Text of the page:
Maternal warmth lights up little lives
China is hard for the outsider. The best-laid plans can get lost in deep tangles of bureaucracy and incomprehension in this huge nation. So the sheer courage of a retired Australian primary school teacher who has spent years navigating Chinese bureaucracy to help disabled children is worth some attention.
And Linda Shum, a devout Christian grandmother from Gympie in Queensland, has had a lot of attention. She’s been interviewed for Australian newspapers, magazines and television, and she has taken it all in her stride, concentrating exclusively, it seems, on improving the plight of the kids who have dominated her life, in China and in Australia, for so many years. Publicity, after all, can bring donations.
Shum, now approaching 70, first visited China in 1998 with a Christian group. Driven by an outsized maternal instinct, she was appalled by the dirt and neglect she witnessed in the state-run orphanage in Jiaozuo, a lesser city in the province of Henan.
Determined to make a difference, she kept going back to the orphanage, and within a few years she had set up the Chinese Orphans Assistance Team, which grew to encompass foster homes and a school.
China Baby Love is the story of Shum’s life and, on an intersecting line, the story of ABC journalist Jane Hutcheon’s tangential connection to Shum and her almost obsessive drive to look after a pack of disabled kids.
These are kids with cerebral palsy, or spina bifida, or cleft palates; kids who can’t walk, kids who can’t see, kids who can’t talk, kids who were left behind or pushed away by their parents, kids who are the physical fallout of China’s now-abandoned one-child policy.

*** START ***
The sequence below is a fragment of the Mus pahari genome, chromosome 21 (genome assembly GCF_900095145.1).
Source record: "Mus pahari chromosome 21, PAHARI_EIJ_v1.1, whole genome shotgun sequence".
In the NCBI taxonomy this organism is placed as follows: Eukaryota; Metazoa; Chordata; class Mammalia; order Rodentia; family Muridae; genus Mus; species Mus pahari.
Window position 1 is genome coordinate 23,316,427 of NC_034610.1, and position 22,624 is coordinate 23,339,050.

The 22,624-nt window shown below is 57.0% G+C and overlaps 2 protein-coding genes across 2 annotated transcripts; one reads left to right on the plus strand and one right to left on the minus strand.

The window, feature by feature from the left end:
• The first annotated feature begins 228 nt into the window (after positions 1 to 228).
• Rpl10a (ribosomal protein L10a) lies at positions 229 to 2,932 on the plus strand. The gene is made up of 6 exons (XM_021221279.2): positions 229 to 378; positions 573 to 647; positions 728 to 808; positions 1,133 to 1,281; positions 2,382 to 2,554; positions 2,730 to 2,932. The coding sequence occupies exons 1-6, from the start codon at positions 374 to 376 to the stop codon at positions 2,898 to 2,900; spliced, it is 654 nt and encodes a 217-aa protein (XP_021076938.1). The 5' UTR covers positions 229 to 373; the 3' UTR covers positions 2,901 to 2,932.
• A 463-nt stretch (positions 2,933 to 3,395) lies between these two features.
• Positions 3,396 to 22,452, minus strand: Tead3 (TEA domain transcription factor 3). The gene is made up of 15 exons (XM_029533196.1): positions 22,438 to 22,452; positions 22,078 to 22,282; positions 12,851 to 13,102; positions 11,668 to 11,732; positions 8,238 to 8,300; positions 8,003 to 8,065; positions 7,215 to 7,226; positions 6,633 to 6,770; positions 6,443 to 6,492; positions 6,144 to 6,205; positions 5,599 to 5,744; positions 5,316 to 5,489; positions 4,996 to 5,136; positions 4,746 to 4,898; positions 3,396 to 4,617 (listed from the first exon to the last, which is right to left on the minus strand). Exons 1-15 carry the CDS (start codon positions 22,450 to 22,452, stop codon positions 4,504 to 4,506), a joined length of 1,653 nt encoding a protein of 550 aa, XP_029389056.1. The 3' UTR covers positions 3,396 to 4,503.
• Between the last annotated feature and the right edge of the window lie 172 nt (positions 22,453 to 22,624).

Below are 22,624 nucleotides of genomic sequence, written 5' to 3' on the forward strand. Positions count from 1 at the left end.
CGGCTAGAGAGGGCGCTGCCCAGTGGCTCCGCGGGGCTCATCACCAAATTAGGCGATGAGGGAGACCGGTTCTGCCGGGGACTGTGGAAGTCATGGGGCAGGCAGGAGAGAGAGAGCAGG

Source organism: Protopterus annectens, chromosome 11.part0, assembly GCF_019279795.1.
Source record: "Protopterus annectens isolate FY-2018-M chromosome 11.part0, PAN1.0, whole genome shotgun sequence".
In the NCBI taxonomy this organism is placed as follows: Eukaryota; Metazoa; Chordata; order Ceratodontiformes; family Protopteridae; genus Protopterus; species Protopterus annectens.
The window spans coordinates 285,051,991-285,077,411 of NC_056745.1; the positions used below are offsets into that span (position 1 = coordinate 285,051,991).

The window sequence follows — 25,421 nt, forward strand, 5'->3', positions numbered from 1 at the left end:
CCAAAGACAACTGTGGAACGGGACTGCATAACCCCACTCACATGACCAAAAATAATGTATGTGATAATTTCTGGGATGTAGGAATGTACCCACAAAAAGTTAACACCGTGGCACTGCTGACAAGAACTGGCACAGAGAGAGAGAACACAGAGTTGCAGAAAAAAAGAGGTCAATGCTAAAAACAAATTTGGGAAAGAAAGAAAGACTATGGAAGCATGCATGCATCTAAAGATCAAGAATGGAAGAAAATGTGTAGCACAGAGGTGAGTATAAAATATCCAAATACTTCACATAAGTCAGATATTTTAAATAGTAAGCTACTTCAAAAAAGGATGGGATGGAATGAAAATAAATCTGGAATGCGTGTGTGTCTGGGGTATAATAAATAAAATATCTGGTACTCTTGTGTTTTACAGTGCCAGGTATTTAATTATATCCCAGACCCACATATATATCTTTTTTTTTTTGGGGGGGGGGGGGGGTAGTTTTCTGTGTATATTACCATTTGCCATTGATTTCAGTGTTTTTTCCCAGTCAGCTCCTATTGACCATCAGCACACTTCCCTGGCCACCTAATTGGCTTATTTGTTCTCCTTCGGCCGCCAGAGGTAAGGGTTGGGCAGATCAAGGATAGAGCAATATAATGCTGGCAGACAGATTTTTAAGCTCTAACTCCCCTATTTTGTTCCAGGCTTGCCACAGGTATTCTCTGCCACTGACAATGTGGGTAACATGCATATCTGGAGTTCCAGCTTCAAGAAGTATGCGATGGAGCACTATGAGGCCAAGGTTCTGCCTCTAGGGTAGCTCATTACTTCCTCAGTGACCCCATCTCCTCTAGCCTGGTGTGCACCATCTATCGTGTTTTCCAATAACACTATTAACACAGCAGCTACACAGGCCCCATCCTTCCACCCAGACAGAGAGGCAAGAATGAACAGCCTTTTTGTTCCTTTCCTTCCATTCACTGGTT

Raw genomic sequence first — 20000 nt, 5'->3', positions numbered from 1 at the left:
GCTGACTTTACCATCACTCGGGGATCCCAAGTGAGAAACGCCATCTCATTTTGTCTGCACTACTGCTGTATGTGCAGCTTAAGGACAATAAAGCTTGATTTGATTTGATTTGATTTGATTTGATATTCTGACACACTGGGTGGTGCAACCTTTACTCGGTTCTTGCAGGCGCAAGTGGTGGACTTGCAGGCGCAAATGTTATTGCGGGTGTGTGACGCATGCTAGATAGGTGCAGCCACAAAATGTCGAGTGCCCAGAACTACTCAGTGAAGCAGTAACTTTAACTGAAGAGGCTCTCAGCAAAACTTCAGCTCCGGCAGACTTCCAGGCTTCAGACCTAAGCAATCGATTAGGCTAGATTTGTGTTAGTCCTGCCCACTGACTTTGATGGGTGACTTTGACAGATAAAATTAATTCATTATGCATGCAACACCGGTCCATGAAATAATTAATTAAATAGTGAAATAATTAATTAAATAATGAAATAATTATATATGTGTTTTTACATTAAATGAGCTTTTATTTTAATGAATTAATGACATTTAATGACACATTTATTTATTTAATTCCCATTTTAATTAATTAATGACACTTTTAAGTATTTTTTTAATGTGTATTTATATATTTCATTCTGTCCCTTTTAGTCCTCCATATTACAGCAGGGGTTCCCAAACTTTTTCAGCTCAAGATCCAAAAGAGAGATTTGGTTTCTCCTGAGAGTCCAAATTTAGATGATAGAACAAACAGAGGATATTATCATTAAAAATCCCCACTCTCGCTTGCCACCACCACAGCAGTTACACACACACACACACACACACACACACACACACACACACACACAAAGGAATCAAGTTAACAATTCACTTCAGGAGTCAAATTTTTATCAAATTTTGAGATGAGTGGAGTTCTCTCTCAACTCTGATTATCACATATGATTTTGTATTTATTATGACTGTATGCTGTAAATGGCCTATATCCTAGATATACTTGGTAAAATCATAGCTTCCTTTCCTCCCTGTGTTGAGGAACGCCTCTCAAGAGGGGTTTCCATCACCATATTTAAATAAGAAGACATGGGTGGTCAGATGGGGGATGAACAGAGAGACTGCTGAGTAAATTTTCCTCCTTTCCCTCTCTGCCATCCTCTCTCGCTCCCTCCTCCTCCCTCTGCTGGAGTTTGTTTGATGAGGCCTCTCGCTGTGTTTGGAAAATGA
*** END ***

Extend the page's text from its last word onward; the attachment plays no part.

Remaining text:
When it was in force, the policy meant most Chinese would-be parents were permitted only one child — so, naturally, they wanted a healthy, intelligent and industrious child (preferably a boy). In later years this lone child would have to care for their parents — and probably their grandparents as well.
So children who had physical or mental difficulties were often abandoned, left to understaffed institutes or orphanages to care for. They were often tied to their beds or to pottychairs, left largely to themselves and deprived of physical affection. If they were particularly unwell, Hutcheon recounts, they could be left to die alone, untended, in notorious “dying rooms”.
These days, China is far better at caring for abandoned and disabled children, and institutionalised children are mostly warm and wellfed, although often bored: pacing, rocking, or left in front of a television, and still sometimes tied up — “for safety”.
Hutcheon, who is partly Chinese, was the ABC’s China correspondent at one time. She grew up in Hong Kong, she speaks Mandarin and Cantonese, and there is a form of abandonment in her family history — so she ticks most of the boxes needed to appreciate Shum’s motivations and the obstacles she has had to overcome.
China Baby Love is a straightforward account of Shum’s work in China, with sympathy for her various physical ailments (cancer, neuropathy, vision and weight difficulties), admiration for her sheer determination, and a certain respect for her Pentecostal religion. Hutcheon doesn’t profess to be Christian but, she writes, “I’ve discovered amazing people who do incredible things in the name of God and Jesus, and Linda is one of them”.
Although she is an ardent Christian, Shum doesn’t proselytise in China, and her overriding desire is to help these “throwaway” children, regardless of how many compromises she has to make with the Chinese authorities and how much she has to hold her evangelist Christianity in check.
I interviewed her in Jiaozuo a few years ago,